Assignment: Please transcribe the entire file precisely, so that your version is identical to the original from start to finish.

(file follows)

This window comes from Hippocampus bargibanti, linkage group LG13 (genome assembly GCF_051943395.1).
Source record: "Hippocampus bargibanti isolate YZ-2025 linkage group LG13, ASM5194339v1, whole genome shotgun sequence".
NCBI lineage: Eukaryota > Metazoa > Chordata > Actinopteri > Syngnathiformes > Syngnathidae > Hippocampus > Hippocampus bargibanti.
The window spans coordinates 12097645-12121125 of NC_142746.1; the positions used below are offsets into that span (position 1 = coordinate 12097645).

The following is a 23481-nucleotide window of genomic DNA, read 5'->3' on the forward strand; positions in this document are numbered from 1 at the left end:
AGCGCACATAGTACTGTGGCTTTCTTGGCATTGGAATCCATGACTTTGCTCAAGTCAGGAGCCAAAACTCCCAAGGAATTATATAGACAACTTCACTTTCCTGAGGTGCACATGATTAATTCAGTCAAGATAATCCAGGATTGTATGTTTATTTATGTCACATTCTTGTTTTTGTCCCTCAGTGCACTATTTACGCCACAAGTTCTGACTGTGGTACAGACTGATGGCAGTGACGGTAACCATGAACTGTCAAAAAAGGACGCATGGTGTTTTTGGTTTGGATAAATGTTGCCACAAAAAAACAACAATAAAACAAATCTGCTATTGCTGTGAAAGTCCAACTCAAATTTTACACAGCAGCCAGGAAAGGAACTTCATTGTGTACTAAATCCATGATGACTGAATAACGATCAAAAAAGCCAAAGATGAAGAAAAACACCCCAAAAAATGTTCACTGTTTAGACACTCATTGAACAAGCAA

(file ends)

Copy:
This window comes from Hippocampus bargibanti, linkage group LG13 (genome assembly GCF_051943395.1).
Source record: "Hippocampus bargibanti isolate YZ-2025 linkage group LG13, ASM5194339v1, whole genome shotgun sequence".
NCBI lineage: Eukaryota > Metazoa > Chordata > Actinopteri > Syngnathiformes > Syngnathidae > Hippocampus > Hippocampus bargibanti.
The window spans coordinates 12097645-12121125 of NC_142746.1; the positions used below are offsets into that span (position 1 = coordinate 12097645).

The following is a 23481-nucleotide window of genomic DNA, read 5'->3' on the forward strand; positions in this document are numbered from 1 at the left end:
AGCGCACATAGTACTGTGGCTTTCTTGGCATTGGAATCCATGACTTTGCTCAAGTCAGGAGCCAAAACTCCCAAGGAATTATATAGACAACTTCACTTTCCTGAGGTGCACATGATTAATTCAGTCAAGATAATCCAGGATTGTATGTTTATTTATGTCACATTCTTGTTTTTGTCCCTCAGTGCACTATTTACGCCACAAGTTCTGACTGTGGTACAGACTGATGGCAGTGACGGTAACCATGAACTGTCAAAAAAGGACGCATGGTGTTTTTGGTTTGGATAAATGTTGCCACAAAAAAACAACAATAAAACAAATCTGCTATTGCTGTGAAAGTCCAACTCAAATTTTACACAGCAGCCAGGAAAGGAACTTCATTGTGTACTAAATCCATGATGACTGAATAACGATCAAAAAAGCCAAAGATGAAGAAAAACACCCCAAAAAATGTTCACTGTTTAGACACTCATTGAACAAGCAA